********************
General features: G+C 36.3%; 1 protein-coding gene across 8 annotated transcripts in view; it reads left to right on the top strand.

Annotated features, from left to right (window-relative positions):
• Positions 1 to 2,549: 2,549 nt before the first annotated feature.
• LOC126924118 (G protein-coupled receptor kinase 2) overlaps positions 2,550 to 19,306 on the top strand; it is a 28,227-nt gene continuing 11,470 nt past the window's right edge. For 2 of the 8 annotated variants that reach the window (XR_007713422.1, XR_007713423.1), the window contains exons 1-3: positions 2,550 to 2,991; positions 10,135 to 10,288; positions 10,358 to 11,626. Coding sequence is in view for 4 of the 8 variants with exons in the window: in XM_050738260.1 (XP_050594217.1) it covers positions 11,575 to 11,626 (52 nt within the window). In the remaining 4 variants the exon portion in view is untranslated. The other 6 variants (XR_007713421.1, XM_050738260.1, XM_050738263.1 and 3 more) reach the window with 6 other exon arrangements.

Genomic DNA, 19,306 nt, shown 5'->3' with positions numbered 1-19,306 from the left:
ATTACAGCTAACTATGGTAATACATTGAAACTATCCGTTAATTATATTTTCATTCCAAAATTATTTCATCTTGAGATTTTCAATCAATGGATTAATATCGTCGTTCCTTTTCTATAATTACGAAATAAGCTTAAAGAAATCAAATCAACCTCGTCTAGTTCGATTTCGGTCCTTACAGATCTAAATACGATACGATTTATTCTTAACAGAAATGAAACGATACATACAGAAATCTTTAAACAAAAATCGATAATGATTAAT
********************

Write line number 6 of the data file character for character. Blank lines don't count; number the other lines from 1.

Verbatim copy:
ATTACAGCTAACTATGGTAATACATTGAAACTATCCGTTAATTATATTTTCATTCCAAAATTATTTCATCTTGAGATTTTCAATCAATGGATTAATATCGTCGTTCCTTTTCTATAATTACGAAATAAGCTTAAAGAAATCAAATCAACCTCGTCTAGTTCGATTTCGGTCCTTACAGATCTAAATACGATACGATTTATTCTTAACAGAAATGAAACGATACATACAGAAATCTTTAAACAAAAATCGATAATGATTAAT